Yes George, and those stories point to political opponents of the Scottish Nationalist Party exploiting a current political issue to advance their own political agenda, it’s not uncommon in politics, the Scot Nats have even been known to do similar things in the past, no need to get all hot and bothered about it, like I say it’s called politics.

  • runciter

    Scottish unionists are merely pointing up how stupid the Scot Nats look all of a sudden

    How does the British government’s destruction of the economy make Scottish Nationalists look stupid?

  • Harry Flashman

    Oh dear runciter, do try to keep up.

    The Scottish Nationalists have put forward the shining example of the Scottish banking system as an example of how well the Scots would run their own economy.

    Now it really doesn’t matter who is responsible for the collapse of that industry, although the dreadful mismanagement of those banks by their Scottish executives seems to be more responsible than the UK government (HSBC and Standard Chartered seem to be doing ok, as is Barclays, just), the fact is that such a collapse allied with the SNP’s desire to emulate the Irish and Icelandic economic models makes them look a wee bit foolish right now, doesn’t it?

    Hope this isn’t too complicated for you to grasp.

  • Congal Claen

    Hi George,

    “Gordon Brown is UK PM and I assume working in the interests of the UK rather than Scotland specifically so it’s irrelevant that he is Scottish.”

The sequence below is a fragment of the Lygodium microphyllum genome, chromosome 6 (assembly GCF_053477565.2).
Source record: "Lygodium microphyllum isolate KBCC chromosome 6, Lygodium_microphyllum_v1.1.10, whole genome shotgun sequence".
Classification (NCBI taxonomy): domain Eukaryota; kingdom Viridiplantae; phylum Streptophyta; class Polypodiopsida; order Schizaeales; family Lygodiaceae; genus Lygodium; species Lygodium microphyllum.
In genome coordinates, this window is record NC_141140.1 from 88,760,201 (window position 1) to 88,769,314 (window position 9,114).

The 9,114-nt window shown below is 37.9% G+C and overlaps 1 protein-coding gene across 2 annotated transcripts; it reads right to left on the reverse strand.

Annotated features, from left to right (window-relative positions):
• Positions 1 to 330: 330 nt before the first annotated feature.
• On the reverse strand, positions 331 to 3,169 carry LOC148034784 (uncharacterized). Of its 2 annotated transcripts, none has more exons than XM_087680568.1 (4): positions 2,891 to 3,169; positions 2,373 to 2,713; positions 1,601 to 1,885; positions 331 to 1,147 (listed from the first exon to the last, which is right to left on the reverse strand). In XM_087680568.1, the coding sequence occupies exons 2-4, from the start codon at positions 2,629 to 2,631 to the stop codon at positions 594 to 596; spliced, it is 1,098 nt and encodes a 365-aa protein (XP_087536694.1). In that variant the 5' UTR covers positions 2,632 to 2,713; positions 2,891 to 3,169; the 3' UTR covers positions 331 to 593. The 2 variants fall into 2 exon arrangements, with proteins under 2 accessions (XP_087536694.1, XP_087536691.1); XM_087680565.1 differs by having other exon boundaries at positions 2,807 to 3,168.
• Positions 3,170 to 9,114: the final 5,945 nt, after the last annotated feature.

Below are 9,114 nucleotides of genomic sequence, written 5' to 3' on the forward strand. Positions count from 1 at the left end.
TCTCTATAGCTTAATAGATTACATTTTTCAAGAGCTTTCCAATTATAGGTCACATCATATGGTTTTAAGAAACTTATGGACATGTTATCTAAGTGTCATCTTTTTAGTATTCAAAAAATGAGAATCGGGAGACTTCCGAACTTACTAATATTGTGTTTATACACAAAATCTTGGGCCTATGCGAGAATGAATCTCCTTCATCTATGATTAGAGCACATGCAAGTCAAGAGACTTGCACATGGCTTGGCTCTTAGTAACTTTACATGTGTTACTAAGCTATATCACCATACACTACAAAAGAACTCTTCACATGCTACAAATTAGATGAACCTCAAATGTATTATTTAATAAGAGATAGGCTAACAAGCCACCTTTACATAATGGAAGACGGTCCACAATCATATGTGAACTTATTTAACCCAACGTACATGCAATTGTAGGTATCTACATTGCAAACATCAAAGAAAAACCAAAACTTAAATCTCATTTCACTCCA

Not irrelevent. My point was that the English are going to get sick of the “whingeing” Scottish and they may have independence whether they like it or not. That’ll be grim for the rest of us. Because that’ll be the end of the Union and an unshackled England will wipe the floor with the rest of the home nations, including the RoI, despite the wet dreams of the various nationalists.

    What competitive advantage do any of the other home nations have other than becoming a tax haven?

  • Dewi

    “What competitive advantage do any of the other home nations have other than becoming a tax haven?”

    Quite of lot of natural energy based resource and the potential for more – a pile of water (the next oil) – oh and the general absence of a parasitic, greedy, leech like financial city sector which has just brought us to our knees.
    Apart from that nothing !!

  • Congal Claen

    Hi Dewi,

    Natural energy? Is that the best you could do? It’ll never happen. Too costly and unreliable. It’s window dressing by politicians. We’ll eventually go nuclear – the most natural of all energies. Just like the big nuclear fireball in the sky.

    “oh and the general absence of a parasitic, greedy, leech like financial city sector which has just brought us to our knees.”

    Except that HBOS, RBS and the master of doom himself Gordon Brown are all Scottish.

  • George

    Congal,
    Because that’ll be the end of the Union and an unshackled England will wipe the floor with the rest of the home nations, including the RoI, despite the wet dreams of the various nationalists.

    Beaten before you even step into the ring.

    The world is big place you know and an “unshackled” England can’t hoover up everything.

  • eranu

    “a parasitic, greedy, leech like financial city sector which has just brought us to our knees.”

    surely this is a description of any financial sector! they’re all the same, greed and making money is the name of the game. doesnt matter if you’re in a newly formed independant nation or an existing union nation. the problem is when it all goes wrong. if you’re a small independant nation like say iceland, you’re screwed. if you’re part of a large nation like say the UK, you’re still screwed but its much less painful !!